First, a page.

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Vince's 1974 BMW R60/6 Motorcycle

When I was a young teen there was this guy in the local contra dance group who occasionally rode up on a magnificent white BMW Motorcycle. When I was older, and riding my '74 Honda 550-4 (what a great motorcycle), I met a man at a gas station who was riding a very old BMW cycle, and he let me sit on it and run up the throttle - man those opposed pistons made my inline four feel quite the rattletrap. Then reading some motorcycle rag I came across an article extolling the BMW R series, and remarking that you could change either tire with the bike balanced on it's center stand. That struck me as a very sensible design.

So now 15 years later the planets have aligned themselves, and I have come to own a 1974 BMW R60/6. It is black with white pinstripes, (as God and nature intended) and while I did cart it away in several containers, it's not quite a basket case. It has a cool full front fairing, and hard saddle bags for the back, but my first priority will be getting the stock bike back in service, and then I'll see if I want to slap all the extras back on.

Here is a lovely picture of my two boys Max and Asa having their first "ride" 7/14/01


Here's Mr. Asa "taking a turn". Man is it a pain in the butt when people don't get out of the way.


8/22/01 So The bike has spent the past month at my friend Keith's house. Keith is what's known as an "Airhead" that is to say he is one of the elite corps of motorcyclists who ride air cooled BMW machines. Keith also happens to be very knowledgeable about these fine bikes. I couldn't want for a better guide for the undertaking of stripping my beauty down, and rebuilding her pristine and beautiful. In any case, here's a picture of her (no name yet - maybe after we've had a chance to hit the road) with the handlebars and front forks off, and the seat, cylinders, and top and front engine covers removed. Sorry about there not being any more "before" pictures, but I just got the digital camera for my birthday.

9/3/01This week we continued stripping down the bike. Here's a shot of the front end of the engine with the timing cover off (an operation that I'm told can be performed under a bridge if one needs to walk to the local parts store to replace the timing chain on a road trip).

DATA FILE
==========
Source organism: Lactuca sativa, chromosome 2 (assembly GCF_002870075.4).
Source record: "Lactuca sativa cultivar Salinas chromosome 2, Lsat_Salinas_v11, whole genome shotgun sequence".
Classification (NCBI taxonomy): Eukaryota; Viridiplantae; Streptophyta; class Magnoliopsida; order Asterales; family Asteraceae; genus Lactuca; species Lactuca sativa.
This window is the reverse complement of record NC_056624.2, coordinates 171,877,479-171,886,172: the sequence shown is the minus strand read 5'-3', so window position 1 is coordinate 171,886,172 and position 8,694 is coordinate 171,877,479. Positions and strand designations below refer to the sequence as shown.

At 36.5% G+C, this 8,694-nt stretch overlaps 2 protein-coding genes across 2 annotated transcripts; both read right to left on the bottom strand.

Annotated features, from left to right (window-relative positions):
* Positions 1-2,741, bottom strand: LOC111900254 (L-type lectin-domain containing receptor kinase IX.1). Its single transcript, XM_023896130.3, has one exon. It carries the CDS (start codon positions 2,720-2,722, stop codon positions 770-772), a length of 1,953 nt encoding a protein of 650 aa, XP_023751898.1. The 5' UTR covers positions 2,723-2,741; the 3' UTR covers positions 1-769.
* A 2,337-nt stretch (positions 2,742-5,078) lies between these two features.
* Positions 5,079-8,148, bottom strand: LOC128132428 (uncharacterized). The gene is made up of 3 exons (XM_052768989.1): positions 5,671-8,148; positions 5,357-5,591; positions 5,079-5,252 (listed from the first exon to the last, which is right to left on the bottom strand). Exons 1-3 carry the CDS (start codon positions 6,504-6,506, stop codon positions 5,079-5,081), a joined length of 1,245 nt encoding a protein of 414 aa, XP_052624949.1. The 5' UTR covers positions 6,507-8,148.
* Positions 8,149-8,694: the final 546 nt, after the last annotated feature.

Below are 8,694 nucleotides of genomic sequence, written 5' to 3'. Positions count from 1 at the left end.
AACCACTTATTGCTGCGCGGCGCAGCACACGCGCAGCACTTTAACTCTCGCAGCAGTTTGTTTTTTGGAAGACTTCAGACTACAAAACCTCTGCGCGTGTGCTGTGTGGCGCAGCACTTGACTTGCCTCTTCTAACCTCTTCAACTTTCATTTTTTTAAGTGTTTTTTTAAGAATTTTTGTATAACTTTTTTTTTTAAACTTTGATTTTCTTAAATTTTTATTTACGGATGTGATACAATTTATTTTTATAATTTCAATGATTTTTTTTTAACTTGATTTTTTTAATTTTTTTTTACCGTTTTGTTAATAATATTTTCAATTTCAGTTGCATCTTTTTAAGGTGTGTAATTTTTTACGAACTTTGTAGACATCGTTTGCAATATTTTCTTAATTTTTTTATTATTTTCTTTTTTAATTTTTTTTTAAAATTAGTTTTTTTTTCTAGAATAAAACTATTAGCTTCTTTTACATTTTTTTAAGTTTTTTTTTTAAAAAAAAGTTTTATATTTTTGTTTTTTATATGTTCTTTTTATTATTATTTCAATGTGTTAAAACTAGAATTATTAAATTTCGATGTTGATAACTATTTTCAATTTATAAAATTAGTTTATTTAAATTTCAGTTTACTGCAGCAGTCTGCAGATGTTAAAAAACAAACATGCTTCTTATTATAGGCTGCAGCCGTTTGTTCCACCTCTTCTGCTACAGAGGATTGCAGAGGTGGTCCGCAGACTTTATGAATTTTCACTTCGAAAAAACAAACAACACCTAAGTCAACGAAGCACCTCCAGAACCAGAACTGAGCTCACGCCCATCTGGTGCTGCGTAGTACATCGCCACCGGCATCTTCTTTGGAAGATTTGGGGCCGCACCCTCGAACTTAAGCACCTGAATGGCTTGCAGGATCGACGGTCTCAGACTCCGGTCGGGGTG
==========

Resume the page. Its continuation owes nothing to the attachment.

This is a nice before picture of the rear wheel. As you can see aside from a little surface corrosion and some dirt it looks in pretty good shape, and as we're taking things apart, Keith keeps saying things like "Good" and "Oh, this looks great". so far there is (comparatively) very little that will actually need replacement. All the rubber parts, hoses and wires are gonna go, and we'll likely upgrade to some sort of electronic ignition, but other than that all the parts that are coming off the bike are in good shape, and are cleaning up very nicely.

Tonight we pulled the rear wheel assembly, the transmission, the starter motor, clutch and flywheel. So far so good. One of the cool things about the way this bike is put together is that once the rear wheel assembly and suspension are removed, you can fold up the back end, and cut the footprint in half (which is a big win if you have someone working on their bike in your garage who only shows up to work on it once or twice a month.)



And that's where it ends?!?

Well sort of. As of August 2002 we are living and teaching in Shanghai China, so the bike project is kind of in limbo. Keith may be inspired to go ahead with the rebuild, and have a weekend rider, or the bits may sit in his garage until something else happens.

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